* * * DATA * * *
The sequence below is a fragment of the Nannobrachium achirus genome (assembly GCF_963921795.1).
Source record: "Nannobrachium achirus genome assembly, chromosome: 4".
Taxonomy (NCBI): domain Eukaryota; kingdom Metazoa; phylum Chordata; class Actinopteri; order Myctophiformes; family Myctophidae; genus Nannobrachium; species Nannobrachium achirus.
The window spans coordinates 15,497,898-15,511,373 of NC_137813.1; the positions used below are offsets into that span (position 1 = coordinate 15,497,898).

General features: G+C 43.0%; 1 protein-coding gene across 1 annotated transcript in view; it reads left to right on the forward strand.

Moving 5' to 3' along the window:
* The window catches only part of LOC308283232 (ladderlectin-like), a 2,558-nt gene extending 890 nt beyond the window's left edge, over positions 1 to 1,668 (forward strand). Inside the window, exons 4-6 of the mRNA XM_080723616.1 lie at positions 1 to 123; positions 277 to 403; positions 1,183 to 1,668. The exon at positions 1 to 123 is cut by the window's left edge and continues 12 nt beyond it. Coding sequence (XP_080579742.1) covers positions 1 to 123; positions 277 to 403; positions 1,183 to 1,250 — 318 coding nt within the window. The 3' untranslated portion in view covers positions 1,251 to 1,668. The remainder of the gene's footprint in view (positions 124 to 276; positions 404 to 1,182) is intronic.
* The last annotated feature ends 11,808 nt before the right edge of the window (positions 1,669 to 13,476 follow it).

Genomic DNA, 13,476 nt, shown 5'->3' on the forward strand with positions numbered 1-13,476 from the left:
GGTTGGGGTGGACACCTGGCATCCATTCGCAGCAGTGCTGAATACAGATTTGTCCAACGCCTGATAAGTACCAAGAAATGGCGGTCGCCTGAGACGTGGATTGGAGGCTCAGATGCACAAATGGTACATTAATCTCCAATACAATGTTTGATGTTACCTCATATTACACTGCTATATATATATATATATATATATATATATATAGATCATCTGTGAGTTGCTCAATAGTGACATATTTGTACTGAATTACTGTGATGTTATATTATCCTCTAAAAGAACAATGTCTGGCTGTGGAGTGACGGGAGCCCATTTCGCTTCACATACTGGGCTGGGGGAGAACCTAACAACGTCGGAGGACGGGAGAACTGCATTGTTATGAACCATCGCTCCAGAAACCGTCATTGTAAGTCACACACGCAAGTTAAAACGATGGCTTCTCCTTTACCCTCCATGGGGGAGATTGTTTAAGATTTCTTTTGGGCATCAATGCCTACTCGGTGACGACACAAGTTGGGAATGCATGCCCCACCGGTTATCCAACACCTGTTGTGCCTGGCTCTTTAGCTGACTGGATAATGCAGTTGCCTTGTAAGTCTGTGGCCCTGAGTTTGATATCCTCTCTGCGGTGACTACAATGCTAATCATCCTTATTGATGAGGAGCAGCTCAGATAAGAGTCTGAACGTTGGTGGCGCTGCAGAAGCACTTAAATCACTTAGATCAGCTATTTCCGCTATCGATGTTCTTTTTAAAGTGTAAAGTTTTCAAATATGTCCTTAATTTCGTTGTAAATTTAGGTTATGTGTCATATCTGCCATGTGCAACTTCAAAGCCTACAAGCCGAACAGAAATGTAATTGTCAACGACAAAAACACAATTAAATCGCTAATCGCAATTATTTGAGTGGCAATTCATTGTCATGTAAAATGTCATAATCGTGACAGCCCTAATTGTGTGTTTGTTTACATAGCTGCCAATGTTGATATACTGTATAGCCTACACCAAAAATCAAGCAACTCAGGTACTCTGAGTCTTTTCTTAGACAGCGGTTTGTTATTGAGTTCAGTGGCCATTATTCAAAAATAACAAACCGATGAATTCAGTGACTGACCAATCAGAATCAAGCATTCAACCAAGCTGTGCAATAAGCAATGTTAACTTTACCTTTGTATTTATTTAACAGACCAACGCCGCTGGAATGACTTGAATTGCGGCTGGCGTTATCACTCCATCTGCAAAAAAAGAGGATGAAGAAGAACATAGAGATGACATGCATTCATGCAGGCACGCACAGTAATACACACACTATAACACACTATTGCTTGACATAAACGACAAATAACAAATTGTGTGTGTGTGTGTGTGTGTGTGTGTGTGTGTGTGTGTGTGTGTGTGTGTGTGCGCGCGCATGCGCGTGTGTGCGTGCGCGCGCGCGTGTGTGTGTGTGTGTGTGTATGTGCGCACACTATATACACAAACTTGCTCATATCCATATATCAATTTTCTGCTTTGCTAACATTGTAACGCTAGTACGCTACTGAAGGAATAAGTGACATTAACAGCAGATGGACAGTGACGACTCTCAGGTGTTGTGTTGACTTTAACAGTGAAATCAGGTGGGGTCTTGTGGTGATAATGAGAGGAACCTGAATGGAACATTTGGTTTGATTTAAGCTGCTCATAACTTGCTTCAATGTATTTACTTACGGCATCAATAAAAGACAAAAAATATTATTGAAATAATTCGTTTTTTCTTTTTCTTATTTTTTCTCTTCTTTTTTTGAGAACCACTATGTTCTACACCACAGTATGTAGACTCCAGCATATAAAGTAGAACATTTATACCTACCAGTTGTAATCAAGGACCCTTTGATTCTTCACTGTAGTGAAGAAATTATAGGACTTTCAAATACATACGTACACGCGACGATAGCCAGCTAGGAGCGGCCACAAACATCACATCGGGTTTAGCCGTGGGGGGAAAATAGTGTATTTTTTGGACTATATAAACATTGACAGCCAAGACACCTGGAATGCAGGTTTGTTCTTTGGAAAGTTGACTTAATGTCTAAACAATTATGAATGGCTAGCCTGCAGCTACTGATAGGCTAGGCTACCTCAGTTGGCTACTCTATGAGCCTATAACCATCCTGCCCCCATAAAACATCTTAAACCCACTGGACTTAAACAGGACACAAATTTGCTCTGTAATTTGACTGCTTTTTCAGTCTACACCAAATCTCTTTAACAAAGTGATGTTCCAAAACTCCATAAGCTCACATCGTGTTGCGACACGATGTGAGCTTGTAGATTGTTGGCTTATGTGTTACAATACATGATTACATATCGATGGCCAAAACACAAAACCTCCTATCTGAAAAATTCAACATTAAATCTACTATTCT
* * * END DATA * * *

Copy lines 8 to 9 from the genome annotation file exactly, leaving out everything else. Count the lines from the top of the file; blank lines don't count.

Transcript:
* The last annotated feature ends 11,808 nt before the right edge of the window (positions 1,669 to 13,476 follow it).

Genomic DNA, 13,476 nt, shown 5'->3' on the forward strand with positions numbered 1-13,476 from the left: